Author: Richard Osman
Publication: Viking, hardcover, 2020
Setting: Present-day EnglandDescription: Four senior citizens at Coopers Chase, an upscale retirement community in England, meet on Thursdays to discuss unsolved police cases, and then they encounter a real murder . . . Elizabeth is the brilliant leader of the group, with a mysterious past in espionage. Ron is a gadfly, Ibrahim was a psychiatrist, and Joyce, a former nurse, is a new recruit to replace Elizabeth’s friend Penny, now suffering from dementia. Soon after PC Donna De Freitas comes to give a talk on Practical Tips for Home Security at Coopers Chase, its real estate developer is murdered and the crime group is delighted to take on a real murder. Elizabeth strategizes to get their new friend Donna assigned to the case, hoping for an inside source on the investigation. Who can solve the case first – the police or The Thursday Murder Club?
Donna De Freitas looks around at the Murder Squad. There are a few new faces. She simply cannot believe her luck. Two murders and she is right in the middle of it. She has to hand it to Elizabeth. She definitely owes her a drink, or whatever else Elizabeth would prefer. A scarf? Who knew what Elizabeth would like? A gun, probably.My Impression: I heard about this book way back in November from Cath at Read-Warbler and was intrigued to learn about the author, a popular game show host on British TV who clearly loves the classics of the Golden Age of Mystery as we do. The book is so popular in the US, despite few here ever having heard of Osman, that my reserve copy did not show up until February. I thought it was fun and funny, as the four friends try to outpace the police despite being at times perplexed by some of the popular culture that confronts them. Elizabeth is a wonderful character, calculating but kind, and she reminded me a little of my grandmother who would have enjoyed her assisted living so much more if she’d had an interest and friends like those here. Some of the narrative is told in the first person by Joyce, whose rambling sounds a little too much like my internal thought process! However, Joyce, in her 70s, is shrewd enough to know how to deal with Elizabeth, figuring out that the best way to find out what brilliance Elizabeth is planning is to coax it out of her by not asking questions. I really liked the police team investigating the murder, Donna and her boss, DCI Chris Hudson, and how – somewhat against their will – they are flattered and coaxed into allowing the Club into their investigation:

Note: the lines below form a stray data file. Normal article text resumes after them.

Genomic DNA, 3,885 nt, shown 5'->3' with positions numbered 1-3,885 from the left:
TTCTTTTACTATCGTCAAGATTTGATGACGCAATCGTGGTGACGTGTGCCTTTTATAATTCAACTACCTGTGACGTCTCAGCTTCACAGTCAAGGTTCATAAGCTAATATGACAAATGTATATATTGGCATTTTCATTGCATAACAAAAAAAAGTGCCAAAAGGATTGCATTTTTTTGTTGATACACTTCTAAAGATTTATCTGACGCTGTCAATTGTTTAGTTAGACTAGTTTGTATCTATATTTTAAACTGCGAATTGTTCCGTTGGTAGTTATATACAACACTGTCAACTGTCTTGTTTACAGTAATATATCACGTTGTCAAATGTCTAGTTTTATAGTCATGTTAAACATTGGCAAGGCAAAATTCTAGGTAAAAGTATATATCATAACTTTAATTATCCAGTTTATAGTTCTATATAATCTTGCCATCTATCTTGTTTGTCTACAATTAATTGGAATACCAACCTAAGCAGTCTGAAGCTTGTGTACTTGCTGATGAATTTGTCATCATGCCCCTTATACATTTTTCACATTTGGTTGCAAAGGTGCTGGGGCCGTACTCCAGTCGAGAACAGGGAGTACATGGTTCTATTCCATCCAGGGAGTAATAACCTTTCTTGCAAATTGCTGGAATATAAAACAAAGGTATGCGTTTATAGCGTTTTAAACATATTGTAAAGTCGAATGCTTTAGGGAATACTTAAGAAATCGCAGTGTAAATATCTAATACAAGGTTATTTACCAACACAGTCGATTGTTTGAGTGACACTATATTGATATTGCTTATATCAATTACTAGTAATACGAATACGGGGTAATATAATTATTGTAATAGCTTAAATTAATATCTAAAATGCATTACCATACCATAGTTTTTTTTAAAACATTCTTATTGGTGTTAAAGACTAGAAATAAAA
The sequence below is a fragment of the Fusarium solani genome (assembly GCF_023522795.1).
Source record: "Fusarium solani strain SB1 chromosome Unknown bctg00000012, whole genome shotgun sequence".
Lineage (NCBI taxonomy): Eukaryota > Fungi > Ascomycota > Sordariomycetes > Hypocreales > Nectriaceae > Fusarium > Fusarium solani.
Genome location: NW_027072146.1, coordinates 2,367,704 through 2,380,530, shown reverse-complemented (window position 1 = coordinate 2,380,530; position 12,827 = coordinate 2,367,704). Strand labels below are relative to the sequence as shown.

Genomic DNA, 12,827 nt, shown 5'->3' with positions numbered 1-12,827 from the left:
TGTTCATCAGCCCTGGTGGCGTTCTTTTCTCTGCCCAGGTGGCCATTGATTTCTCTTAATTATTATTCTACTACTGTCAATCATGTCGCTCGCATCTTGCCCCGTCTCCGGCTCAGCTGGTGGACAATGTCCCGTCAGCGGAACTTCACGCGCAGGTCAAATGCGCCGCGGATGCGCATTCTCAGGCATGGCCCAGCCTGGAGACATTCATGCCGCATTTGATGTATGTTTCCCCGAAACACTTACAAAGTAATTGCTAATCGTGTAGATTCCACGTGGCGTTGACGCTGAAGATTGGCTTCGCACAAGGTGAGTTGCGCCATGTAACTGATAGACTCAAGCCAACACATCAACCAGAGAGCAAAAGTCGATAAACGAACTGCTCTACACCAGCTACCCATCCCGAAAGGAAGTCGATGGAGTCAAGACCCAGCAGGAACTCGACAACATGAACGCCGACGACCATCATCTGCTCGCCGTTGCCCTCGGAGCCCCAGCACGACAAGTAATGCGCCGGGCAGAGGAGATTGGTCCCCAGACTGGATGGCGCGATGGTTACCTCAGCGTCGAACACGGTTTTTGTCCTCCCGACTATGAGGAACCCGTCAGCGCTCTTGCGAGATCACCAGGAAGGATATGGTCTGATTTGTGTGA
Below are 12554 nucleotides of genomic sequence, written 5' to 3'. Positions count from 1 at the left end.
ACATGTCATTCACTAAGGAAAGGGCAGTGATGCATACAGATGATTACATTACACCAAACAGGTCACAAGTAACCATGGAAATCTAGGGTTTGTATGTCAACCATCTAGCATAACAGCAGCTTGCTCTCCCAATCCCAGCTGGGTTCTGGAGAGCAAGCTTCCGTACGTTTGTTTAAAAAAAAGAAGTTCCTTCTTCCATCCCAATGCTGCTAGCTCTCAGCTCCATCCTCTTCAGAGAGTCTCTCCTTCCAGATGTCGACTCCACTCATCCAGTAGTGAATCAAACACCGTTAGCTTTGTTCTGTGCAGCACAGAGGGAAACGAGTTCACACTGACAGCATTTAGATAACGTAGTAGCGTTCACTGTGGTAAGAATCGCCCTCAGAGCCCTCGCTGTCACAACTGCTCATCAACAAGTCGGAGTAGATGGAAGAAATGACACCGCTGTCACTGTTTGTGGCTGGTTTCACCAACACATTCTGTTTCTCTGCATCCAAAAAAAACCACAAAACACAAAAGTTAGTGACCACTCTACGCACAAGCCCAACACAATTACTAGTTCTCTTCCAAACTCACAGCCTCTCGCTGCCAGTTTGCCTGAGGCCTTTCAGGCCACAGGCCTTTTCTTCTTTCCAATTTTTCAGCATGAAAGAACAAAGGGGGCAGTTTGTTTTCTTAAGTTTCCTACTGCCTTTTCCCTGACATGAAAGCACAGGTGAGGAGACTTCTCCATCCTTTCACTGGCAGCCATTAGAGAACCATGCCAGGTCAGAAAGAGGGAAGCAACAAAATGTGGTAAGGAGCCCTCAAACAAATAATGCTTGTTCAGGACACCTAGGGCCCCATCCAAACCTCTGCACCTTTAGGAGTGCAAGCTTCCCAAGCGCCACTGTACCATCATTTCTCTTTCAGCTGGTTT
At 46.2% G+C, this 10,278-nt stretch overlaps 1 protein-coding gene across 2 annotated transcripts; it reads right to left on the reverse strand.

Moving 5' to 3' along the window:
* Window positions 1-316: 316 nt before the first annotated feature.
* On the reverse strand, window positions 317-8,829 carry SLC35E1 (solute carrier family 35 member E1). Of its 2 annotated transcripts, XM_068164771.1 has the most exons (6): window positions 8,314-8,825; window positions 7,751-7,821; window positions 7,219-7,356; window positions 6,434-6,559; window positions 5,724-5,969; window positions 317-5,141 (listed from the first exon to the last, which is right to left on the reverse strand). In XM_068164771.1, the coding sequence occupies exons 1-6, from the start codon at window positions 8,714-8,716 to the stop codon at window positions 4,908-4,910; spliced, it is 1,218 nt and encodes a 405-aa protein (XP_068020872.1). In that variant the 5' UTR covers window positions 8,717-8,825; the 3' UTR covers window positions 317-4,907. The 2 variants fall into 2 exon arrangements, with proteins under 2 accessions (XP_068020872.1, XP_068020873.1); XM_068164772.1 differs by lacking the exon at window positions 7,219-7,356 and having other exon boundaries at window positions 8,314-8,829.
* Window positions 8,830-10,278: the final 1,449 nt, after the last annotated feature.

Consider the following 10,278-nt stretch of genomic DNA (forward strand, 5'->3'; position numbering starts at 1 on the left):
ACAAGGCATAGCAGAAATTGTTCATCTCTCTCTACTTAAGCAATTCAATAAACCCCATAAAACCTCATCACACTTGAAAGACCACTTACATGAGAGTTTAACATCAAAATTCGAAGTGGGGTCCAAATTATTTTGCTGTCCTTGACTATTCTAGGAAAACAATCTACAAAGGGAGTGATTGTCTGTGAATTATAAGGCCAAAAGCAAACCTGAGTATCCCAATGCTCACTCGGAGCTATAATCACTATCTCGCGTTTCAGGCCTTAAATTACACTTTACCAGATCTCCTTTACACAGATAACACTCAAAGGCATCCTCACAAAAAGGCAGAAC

Chris had his own chair and his own side table, and he now feels like the King of the World. He sometimes forgets the impact a police officer can have on members of the public. The gang in front of him are looking at him with something approaching awe. It’s nice to be taken seriously once in a while, and he is happily giving them the benefit of his wisdom.I only had three quibbles: one was that the ending was somewhat confusing and I thought it improbable that so many people with murderous thoughts were in roughly the same place and two, at times the four friends were portrayed as a little more clueless about modern culture than seemed realistic at the ages they are depicted. For example, Elizabeth knows how to text but only just learned what LOL stands for and never heard of a Fitbit? Coopers Chase is expensive (Joyce points out she is only there because her hedge fund daughter purchased her unit) so some of the residents are probably just as health-conscious as their American counterparts. Finally, as I have mentioned before, I wish people wouldn’t write in the present tense.
I am pleased to hear this will become a series. This is my second book in the Cloak and Dagger Reading Challenge.Source: Library